SparkFun Inventor's Kit for RedBot

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Contributors: bri_huang
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Experiment 5: Bumpers

Now let’s experiment with the whisker bumpers. These super simple switches let you detect a collision before it happens - the whisker will feel a bump just before your robot crashes into it.

One of the most useful elements of the Arduino is its ability to send messages back to a computer over a USB connection. This is accomplished with the “Serial” library, and it allows you to, among other things,report fairly complicated debugging information (reading back variable values, setting multiple different messages to occur under different circumstances, etc).

We’re also going to introduce the concept of “conditional” code - code that only executes when some condition is true. Conditionals are the key to making robots do interesting things; here, we’re going to use the simplest conditional: the if() statement.

Let’s load this experiment onto the RedBot. Go to File > Examples > RedBot_Experiments > Exp5_Bumpers or copy and paste the example code below:

language:c
/***********************************************************************
 * Exp5_Bumpers -- RedBot Experiment 5
 * 
 * Now let's experiment with the whisker bumpers. These super-simple switches
 * let you detect a collision before it really happens- the whisker will
 * bump something before your robot crashes into it.
 * 
 * This sketch was written by SparkFun Electronics, with lots of help from 
 * the Arduino community.
 * This code is completely free for any use.
 * Visit https://learn.sparkfun.com/tutorials/redbot-inventors-kit-guide 
 * for SIK information.
 * 
 * 8 Oct 2013 M. Hord
 * Revised 30 Oct 2014 B. Huang
 ***********************************************************************/

#include <RedBot.h>
RedBotMotors motors;

RedBotBumper lBumper = RedBotBumper(3);  // initialzes bumper object on pin 3
RedBotBumper rBumper = RedBotBumper(11); // initialzes bumper object on pin 11

int buttonPin = 12; // variable to store the button Pin 

int lBumperState;  // state variable to store the bumper value
int rBumperState;  // state variable to store the bumper value

void setup()
{
  // nothing here.
}

void loop()
{
  motors.drive(255);
  lBumperState = lBumper.read();  // default INPUT state is HIGH, it is LOW when bumped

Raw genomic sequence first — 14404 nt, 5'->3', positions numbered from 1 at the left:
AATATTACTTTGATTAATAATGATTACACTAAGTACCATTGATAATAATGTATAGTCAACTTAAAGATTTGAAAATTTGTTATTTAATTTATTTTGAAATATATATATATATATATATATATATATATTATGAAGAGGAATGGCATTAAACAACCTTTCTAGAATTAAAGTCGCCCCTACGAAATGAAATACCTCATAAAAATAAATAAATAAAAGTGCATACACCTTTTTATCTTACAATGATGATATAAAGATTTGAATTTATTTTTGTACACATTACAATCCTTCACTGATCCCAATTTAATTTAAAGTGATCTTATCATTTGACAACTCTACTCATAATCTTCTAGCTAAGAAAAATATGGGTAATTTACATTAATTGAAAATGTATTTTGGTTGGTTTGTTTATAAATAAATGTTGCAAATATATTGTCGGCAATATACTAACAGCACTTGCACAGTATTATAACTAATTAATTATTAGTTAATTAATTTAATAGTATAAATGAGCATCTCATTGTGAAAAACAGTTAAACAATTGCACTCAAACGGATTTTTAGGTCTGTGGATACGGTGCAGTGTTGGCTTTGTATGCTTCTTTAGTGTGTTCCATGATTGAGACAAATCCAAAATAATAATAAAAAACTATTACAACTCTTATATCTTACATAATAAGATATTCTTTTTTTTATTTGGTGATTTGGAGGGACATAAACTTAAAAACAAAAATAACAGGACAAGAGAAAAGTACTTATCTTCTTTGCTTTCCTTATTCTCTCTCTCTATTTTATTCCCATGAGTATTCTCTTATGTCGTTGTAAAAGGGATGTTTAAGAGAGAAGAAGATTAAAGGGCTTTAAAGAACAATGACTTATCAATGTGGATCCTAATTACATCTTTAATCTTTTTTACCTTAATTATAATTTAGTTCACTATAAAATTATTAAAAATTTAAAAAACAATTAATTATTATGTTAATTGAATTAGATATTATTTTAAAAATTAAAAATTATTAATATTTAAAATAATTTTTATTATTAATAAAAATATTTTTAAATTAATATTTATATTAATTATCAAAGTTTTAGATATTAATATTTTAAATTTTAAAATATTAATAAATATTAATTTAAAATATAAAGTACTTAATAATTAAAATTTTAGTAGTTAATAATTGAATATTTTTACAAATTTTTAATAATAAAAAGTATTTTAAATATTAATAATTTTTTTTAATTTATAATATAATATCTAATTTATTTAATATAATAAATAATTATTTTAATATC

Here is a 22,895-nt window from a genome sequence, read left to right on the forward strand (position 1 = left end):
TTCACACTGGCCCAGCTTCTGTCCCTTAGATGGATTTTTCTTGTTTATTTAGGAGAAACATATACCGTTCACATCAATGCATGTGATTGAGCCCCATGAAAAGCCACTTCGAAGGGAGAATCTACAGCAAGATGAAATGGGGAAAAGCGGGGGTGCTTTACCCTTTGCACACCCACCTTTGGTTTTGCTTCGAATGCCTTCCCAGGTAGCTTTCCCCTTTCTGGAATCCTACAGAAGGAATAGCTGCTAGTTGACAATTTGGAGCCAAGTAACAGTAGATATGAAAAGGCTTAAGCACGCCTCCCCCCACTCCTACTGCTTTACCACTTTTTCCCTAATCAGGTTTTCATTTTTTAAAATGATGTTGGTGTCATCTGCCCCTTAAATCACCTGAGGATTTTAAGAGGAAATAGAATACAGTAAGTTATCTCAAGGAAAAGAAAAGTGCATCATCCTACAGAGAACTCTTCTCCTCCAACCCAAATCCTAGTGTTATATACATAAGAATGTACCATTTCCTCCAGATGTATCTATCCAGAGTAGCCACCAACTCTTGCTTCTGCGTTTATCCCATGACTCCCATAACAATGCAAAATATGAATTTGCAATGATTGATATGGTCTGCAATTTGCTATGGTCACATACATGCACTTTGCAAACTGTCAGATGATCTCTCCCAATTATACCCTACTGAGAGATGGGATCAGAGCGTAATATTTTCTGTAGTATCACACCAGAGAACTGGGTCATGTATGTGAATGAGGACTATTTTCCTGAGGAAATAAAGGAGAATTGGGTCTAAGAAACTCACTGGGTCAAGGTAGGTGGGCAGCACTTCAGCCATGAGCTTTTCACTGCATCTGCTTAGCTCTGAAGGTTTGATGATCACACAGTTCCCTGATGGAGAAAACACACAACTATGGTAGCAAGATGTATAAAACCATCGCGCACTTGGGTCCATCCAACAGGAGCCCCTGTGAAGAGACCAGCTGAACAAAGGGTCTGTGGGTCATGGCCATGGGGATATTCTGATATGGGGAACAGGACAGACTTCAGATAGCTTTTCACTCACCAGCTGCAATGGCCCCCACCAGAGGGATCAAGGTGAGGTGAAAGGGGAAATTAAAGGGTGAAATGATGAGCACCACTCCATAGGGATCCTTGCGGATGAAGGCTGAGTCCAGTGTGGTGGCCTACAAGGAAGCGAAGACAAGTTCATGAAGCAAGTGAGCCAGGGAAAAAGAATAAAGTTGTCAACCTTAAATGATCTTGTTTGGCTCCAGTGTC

rBumperState = rBumper.read();  // default INPUT state is HIGH, it is LOW when bumped

    if (lBumperState == LOW) // left side is bumped/
  { 
    reverse();    // backs up
    turnRight();  // turns
  }

  if (rBumperState == LOW) // right side is bumped/
  { 
    reverse();   // backs up
    turnLeft();  // turns
  }

}

// reverse() function -- backs up at full power
void reverse()
{
  motors.drive(-255);
  delay(500);
  motors.brake();
  delay(100);  // short delay to let robot fully stop
}

// turnRight() function -- turns RedBot to the Right
void turnRight()
{
  motors.leftMotor(-150);  // spin CCW
  motors.rightMotor(-150); // spin CCW
  delay(500);
  motors.brake();
  delay(100);  // short delay to let robot fully stop
}

// turnRight() function -- turns RedBot to the Left
void turnLeft()
{
  motors.leftMotor(+150);  // spin CW
  motors.rightMotor(+150); // spin CW
  delay(500);
  motors.brake();
  delay(100);  // short delay to let robot fully stop
}

What You Should See

In this experiment, the RedBot should start driving forward until one of the bumpers is hit. When the right side is bumped, the RedBot should reverse and turn the left. When the left side is bumped, the RedBot should reverse and turn right.

Manipulate the timing and the motorPower settings so that your RedBot backs up 12 inches and turns a full 90 degrees after each bump.

Code to Note

Above the setup() and loop(), we declare and initialize two bumper objects using the RedBotBumper class. The initialize statement takes a single parameter indicating which pin the whisker is connected to.